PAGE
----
Erica Rae Smith of Raediant Movement LLC
Out of Many: I Dare You to Find Your Connection
The John F. Kennedy Center for the Performing Arts
October 5, 2018
By Carmel Morgan
Dancehall is both a popular genre of music in Jamaica that is a derivative of Reggae, and a social dance that emerged contemporaneously with the music. I had the pleasure of seeing a performance choreographed by founder and artistic director of Raediant Movement LLC, Erica “Rae” Smith, a 2018 Kennedy Center Local Dance Commissioning Project choreographer, that was all about the infectious dancehall vibe.
Smith’s Out of Many: I Dare You to Find Your Connection made experiencing dancehall for the first time both educational and fun. Prior to the performance’s start, colorful pop art by Robin Clare illustrating various dancehall moves (Butterfly, Tic Toc) dominated a screen behind the Kennedy Center’s Millennium Stage, while from a booth to the side of the stage Selecta DJ Luda Unruly played loud, pumping tunes. In a series of intimate voiceovers, Smith, a West Philadelphia native, told of her discovery, in her late teens, of dancehall and her immediate connection to this Caribbean club dance, which was born in in the 1980s in the streets of Kingston, Jamaica. She was so captivated that she said she simply “could not stop moving.” Smith also explained that dancehall DJs often cater to men, so female dancehall dancers and choreographers have to fight for respect and push to make their way to the forefront of this cultural phenomenon.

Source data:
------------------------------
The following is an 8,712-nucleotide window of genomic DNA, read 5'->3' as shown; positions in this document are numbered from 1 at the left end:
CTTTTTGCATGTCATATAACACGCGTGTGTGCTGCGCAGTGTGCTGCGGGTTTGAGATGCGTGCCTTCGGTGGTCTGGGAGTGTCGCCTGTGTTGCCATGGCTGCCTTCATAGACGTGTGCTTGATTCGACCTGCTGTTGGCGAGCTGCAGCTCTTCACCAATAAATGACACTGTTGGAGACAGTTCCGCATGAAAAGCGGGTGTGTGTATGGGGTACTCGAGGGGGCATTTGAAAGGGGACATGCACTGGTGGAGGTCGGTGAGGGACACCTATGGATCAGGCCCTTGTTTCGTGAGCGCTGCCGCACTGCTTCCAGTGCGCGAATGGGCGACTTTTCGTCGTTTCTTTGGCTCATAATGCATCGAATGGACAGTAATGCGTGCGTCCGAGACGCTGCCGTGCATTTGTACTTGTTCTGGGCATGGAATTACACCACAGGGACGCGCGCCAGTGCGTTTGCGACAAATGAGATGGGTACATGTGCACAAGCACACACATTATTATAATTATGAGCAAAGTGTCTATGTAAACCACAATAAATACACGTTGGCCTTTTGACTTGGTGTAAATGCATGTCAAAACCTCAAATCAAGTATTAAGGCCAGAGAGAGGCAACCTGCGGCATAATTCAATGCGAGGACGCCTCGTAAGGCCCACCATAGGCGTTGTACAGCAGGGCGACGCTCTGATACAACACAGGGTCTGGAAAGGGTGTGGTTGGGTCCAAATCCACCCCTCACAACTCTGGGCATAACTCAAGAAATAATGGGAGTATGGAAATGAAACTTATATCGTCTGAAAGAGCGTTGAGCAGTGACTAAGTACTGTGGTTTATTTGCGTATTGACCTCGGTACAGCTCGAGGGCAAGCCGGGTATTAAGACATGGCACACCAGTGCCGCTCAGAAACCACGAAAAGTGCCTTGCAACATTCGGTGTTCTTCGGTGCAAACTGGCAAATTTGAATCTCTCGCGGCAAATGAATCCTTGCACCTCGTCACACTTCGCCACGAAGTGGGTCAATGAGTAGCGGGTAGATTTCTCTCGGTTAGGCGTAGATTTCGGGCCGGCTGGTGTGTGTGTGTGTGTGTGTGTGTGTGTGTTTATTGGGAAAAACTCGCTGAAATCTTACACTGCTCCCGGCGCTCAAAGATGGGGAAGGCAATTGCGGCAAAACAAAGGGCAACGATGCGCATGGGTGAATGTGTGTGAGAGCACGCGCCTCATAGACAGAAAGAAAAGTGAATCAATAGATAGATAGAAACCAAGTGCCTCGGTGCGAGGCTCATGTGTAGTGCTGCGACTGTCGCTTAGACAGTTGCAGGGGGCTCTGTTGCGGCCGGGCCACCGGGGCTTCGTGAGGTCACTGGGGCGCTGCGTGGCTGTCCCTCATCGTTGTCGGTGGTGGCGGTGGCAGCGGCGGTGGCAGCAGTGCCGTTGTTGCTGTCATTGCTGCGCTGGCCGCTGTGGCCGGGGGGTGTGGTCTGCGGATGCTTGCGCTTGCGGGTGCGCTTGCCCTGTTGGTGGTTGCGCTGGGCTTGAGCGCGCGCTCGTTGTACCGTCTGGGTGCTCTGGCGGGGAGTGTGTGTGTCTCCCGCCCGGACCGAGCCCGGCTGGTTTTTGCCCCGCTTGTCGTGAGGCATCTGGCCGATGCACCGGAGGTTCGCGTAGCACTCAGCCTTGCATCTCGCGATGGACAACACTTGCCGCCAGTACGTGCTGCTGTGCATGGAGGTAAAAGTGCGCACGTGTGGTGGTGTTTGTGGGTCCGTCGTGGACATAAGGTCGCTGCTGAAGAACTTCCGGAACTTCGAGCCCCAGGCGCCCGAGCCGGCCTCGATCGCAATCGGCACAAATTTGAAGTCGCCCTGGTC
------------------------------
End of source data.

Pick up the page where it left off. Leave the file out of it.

Smith has a B.F.A. in modern dance and trained in ballet, jazz, tap, and African dance, but “dancehall” is her passion. She has taken the lead in the D.C. area by offering dance workshops and events that celebrate the dancehall craze.
Smith used her modern dance background to arrange the dancers in a series versatile groupings. The movement, although not always in perfect synchrony, never lacked enthusiasm. Ten female dancers of diverse backgrounds and body types wore high tops or combat boots and costumes usually consisting of short shorts. They clearly took pride in expressing the music’s intoxicating rhythms and showing off their “assets.” The athletic and energetic dancehall style frequently demands that one’s butt be put into serious action, bouncing up and down and all around. While arms windmilled, high steps, perhaps inspired by African dance, as well as lots of sly, sexy glances, also occurred.
For the finale, dancers waving Caribbean flags trotted into the crowd coaxing audience members to join them. The dancers demonstrated different moves, and willing folks from approximately ages six to sixty grinned widely as they abandoned their seats and gyrated, trying to follow along. The infectious smiles, catchy beats, and boisterous atmosphere completely won me over.
Dancehall is about unity, the DJ said. In the lively chaos that concluded the performance, Smith definitely brought people together. Furthermore, she pulled off converting a nightclub dance to the stage, introduced dancehall to a new and bigger audience, and, maybe most impressively, seemed to have left everyone in a happier place.
Photos courtesy John F. Kennedy Center for the Performing Arts
Carmel Morgan began her dance training in Knoxville, Tenn., where she became a founding member of the Tennessee Children’s Dance Ensemble, the country’s only professional modern dance company using artists 8-17 years of age. While living in Memphis, Tenn., she danced with the modern dance collective Project: Motion and also performed with the modern dance improvisation troupe Breeding Ground. Carmel began working as a freelance dance critic for what is now CriticalDance.com in February 2007, and previously served on the board of the Dance Critics Association. She has been enjoying dance in the DC Metro area for more than a decade. When not writing about dance, Morgan works as an attorney for the U.S. government.